I received a free copy of this book from the publisher via NetGalley, for review consideration. It will be released 26 June 2018.

historical fantasy · historical fiction · review

The Hawkman, by Jane Rosenberg LaForge

36596712After World War I, millions of traumatized men returned to their homes to sink or swim with very little support for what we now call post-traumatic stress disorder.* PTSD was called shell shock or battle fatigue by people who recognized it as a psychological condition. People who didn’t called it cowardice or malingering. In Jane Rosenberg LaForge’s The Hawkman, we see a both reactions to a severely damaged returning soldier. Michael Sheehan has wandered Gloucestershire since the end of the war. He doesn’t speak. His hearing is damaged. He rarely sleeps. He is teased and chased off by most people he encounters. When he meets Eva Williams, it is the first time someone treats him with sympathy. Her kindness might save him from his memories.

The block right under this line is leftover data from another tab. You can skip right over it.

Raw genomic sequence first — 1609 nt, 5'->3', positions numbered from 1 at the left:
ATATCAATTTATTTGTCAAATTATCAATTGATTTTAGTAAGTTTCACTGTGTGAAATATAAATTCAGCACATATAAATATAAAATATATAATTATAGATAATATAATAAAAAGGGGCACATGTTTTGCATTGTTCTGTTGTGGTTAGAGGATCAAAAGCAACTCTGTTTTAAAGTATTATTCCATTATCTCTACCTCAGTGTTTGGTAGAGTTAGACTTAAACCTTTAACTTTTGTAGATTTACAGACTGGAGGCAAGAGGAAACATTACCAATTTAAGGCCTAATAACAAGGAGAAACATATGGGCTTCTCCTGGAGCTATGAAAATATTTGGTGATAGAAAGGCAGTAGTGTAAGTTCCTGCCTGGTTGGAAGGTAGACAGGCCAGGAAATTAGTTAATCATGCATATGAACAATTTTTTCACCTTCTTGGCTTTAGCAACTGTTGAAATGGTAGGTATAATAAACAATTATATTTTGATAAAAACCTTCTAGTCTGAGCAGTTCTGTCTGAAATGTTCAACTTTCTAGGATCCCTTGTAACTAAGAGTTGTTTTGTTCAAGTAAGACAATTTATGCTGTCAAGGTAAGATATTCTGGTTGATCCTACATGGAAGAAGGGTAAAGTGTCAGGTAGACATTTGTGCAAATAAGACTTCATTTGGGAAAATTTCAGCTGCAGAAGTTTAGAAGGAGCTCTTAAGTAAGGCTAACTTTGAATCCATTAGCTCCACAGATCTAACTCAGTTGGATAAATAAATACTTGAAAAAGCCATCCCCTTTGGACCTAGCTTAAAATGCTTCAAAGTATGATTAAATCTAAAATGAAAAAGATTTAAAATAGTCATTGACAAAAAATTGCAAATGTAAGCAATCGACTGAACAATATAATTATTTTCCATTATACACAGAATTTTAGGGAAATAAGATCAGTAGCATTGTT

Eva Williams teaches at a local women’s college in Bridgetonne; she also writes fairy tales that reference the modern world. Her forthrightness tends to startle the English villagers and annoy Lord Thornton, who’s money and influence attempt to keep the town the way it was before World War I and the Second Boer War. When Michael Sheehan arrives in Bridgetonne, Lord Thornton and everyone else wants him gone, in spite of Eva’s entreaties to help him. Lord Thornton thinks Sheehan is a malingerer; others think he’s a madman and a danger to ordinary people. So Eva starts to help him on the sly, helping him to slowly return to himself.